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The Man Who Laughs (Classic Movie Series #2)

This is the second entry in my ongoing series on Classics. For other reviews of classic movies, click here.

One of the most influential moments in early filmmaking must have been the moment Paul Leni decided to move from Germany, home of the great Expressionists, to Hollywood. Leni, who was known at home primarily for his set design and art direction, would direct only a few films for Universal in Hollywood before his tragic death, but those films would leave an indelible print on what became known as “Universal Horror.” These are the movies you think of when you think old, campy, scary movies — “Frankenstein” and “Dracula” and “The Mummy” and “Werewolf in London.” In a way, Paul Leni’s “The Man Who Laughs” is the father of them all. (on a barely related note, It’s also the father of Batman’s arch-nemesis, The Joker.)

What Leni did was to take the art of German Expressionism – the lighting that obscures more than it illuminates, the bizarre sets that instill a feeling of vertigo, the nightmarish feeling of the whole thing — and apply it to genre films, namely, horror films. Those early Expressionist films, by folks like FW Murnau and Fritz Lang were clearly, purposefully, sometimes pretentiously Art with a capital A. They are chock full of symbolism and subtext. Leni took the same methods, and made Entertainment. Sometimes he kept the symbolism and subtext — read on, and you’ll see that I find plenty of it in “The Man Who Laughs” — but his focus was creeping people out. And he was good at it.

“The Man Who Laughs,” based on a little known novel by Victor Hugo, is the story of a man, named Gwynplaine, whose face was cut up by gypsies (Comprachicos, to be exact,) when he was a child. He cannot stop smiling. His lips never meet. Pure at heart, he is a clown in a travelling sideshow — until the Queen of England discovers he is of noble blood, and attempts to make him a Lord, and to marry a Lady.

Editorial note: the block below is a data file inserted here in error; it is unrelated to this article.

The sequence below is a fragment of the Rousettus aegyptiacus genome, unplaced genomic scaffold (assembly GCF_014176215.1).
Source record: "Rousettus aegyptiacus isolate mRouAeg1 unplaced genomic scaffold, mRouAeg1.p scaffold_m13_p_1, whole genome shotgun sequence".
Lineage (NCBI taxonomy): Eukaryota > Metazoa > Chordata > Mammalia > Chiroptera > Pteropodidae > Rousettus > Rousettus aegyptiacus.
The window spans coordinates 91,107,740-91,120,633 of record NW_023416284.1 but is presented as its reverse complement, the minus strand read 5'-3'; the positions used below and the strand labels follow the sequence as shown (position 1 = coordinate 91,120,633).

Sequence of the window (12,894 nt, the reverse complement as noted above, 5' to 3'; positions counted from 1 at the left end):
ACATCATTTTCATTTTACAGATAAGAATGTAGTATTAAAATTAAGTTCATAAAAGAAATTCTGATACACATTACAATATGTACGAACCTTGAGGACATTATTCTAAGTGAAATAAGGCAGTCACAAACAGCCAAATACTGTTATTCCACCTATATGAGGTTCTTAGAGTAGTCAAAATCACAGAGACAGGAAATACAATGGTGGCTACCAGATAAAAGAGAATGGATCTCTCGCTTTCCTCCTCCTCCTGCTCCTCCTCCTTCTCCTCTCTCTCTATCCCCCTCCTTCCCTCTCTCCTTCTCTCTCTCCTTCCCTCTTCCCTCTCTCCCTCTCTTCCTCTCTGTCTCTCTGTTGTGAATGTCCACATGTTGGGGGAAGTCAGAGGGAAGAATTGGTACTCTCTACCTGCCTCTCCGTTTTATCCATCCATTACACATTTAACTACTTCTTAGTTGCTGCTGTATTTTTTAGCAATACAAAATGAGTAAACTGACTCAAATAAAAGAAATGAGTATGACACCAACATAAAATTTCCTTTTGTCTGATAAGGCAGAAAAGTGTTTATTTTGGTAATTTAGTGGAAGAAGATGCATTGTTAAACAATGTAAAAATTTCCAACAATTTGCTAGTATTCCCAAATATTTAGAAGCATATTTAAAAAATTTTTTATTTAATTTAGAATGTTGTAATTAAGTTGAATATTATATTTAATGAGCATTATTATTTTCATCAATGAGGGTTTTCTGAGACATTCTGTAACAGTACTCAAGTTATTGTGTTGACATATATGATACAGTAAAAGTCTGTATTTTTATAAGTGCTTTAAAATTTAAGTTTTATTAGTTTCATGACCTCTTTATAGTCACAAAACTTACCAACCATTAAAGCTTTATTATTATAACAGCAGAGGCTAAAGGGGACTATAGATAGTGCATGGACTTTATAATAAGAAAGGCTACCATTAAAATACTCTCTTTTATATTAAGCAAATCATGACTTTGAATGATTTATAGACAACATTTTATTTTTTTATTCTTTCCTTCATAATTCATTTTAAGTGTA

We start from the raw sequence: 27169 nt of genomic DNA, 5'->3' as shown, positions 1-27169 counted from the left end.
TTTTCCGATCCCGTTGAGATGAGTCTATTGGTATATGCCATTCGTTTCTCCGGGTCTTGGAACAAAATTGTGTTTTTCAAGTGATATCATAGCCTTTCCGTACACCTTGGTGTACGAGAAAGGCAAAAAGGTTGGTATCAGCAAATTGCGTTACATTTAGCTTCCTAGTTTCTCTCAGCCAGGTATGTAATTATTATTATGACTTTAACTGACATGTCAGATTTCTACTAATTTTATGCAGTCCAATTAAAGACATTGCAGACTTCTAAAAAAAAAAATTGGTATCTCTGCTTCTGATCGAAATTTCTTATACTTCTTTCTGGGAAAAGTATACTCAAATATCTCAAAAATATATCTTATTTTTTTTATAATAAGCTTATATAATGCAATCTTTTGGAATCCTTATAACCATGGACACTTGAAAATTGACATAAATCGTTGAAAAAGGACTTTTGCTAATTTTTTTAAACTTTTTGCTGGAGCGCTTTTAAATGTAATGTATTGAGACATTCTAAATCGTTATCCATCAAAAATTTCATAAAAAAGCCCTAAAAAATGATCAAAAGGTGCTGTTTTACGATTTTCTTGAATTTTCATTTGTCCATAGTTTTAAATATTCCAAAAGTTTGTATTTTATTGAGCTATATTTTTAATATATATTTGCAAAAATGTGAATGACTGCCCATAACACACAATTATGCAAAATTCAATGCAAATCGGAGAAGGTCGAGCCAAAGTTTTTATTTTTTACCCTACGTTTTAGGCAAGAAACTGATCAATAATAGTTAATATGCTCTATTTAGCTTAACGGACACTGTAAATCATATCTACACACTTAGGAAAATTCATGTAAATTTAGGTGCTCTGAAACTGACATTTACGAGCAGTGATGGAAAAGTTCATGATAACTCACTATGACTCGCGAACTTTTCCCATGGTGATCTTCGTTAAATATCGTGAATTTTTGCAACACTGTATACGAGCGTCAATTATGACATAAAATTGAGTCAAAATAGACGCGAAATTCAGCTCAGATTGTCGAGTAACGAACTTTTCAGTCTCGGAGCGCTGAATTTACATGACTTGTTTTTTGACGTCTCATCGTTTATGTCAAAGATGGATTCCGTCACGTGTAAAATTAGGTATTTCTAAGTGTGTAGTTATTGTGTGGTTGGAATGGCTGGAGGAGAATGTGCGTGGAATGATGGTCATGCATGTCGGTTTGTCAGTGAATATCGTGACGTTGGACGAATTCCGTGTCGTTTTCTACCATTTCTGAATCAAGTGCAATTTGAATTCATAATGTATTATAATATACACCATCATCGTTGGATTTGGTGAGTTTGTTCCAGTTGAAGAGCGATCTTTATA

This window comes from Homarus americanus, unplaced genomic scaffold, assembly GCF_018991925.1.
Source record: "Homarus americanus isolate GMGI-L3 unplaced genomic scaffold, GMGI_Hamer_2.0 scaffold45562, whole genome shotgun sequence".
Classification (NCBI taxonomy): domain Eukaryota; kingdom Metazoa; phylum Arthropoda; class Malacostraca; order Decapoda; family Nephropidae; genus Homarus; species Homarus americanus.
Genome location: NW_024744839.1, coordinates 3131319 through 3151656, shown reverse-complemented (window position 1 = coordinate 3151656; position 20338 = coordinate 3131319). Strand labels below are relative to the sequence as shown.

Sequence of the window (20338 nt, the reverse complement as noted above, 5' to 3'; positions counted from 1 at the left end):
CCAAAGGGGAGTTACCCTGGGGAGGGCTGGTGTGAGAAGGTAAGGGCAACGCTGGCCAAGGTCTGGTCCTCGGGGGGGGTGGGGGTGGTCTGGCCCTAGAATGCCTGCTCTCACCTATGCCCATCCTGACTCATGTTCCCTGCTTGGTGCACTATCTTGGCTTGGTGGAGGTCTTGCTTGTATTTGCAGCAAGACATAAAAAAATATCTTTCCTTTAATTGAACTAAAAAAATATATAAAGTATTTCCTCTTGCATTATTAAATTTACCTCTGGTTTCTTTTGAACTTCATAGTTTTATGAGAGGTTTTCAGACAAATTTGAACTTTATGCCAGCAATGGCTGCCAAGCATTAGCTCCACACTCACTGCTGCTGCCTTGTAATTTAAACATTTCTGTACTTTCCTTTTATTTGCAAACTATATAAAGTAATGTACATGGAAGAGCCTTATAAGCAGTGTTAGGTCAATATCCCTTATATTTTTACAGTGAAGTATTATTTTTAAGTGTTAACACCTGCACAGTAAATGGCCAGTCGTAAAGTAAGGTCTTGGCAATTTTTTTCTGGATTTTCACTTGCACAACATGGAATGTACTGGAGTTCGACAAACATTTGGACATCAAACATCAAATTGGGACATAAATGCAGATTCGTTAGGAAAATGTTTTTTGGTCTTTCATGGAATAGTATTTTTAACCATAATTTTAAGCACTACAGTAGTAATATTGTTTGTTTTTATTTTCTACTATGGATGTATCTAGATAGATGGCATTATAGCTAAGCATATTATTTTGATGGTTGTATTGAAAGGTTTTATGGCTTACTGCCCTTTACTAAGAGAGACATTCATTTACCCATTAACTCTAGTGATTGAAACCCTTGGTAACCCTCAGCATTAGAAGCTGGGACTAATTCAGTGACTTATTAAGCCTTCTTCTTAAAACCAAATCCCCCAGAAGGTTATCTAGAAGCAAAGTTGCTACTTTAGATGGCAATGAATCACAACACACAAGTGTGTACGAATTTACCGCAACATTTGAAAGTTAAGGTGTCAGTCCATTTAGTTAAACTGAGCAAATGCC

Leni takes this story and makes a parable out of it through the use of his camera. Gwynplaine is the disfigured one, but almost everyone who steps in front of the camera appears grotesque, ugly, and in some unidentifiable way, disfigured. Gwynplaine becomes our hero because it is easy to identify exactly what is wrong with his face. Everyone else is… unsettling.

The first twelve minutes are absolutely horrifying. We witness the death of Gwynplaine’s father, at the hands of a sadistic king and grotesque court jester named Barkilphedro. Then the poor boy with the disfigured face is abandoned by the Comprachicos, and there is a chilling scene of him wandering in the snow, stumbling past rows of hanging corpses and finding a mother and child. The mother has frozen to death. Gwynplaine rescues the child. Then he stumbles upon Ursus the philosopher, and the soft music starts.

Cut to the children grown up, still in the care of Ursus, who is a travelling performer. The child in the snow has become blind Dea, a vision of purity in blonde tresses. Dressed in a flowing white gown, she is an angel. Gwynplaineand Dea are in love, but Gwynplaine feels unlovable. How can Dea love him if she cannot see his horrible face?

There is a parable about love here – some deeper truths. Gwynplaine cannot accept the love of Dea because she hasn’t seen his ugliness. He asks her, “You would marry me, then Dea, without seeing me?” It is incomprehensible. To love someone is to accept them with full knowledge of just how ugly they are. Ignorance is no way out. Gwynplaine knows about his ugliness, so he feels he can only be truly loved by someone who knows it with him. Love is about dealing with ugliness.

Then we are introduced to the Duchess Josiana. She is a perfect foil to Dea – both blonde, both beautiful, but Josiana is tawdry and bold. Her opening scene is incredibly risque, and reminds us that this was filmed before the 1930 production code. How long would it be before you would see this much skin onscreen? And it is uncanny how much Olga Baclanova looks like Madonna, 30 years before the singer was even born.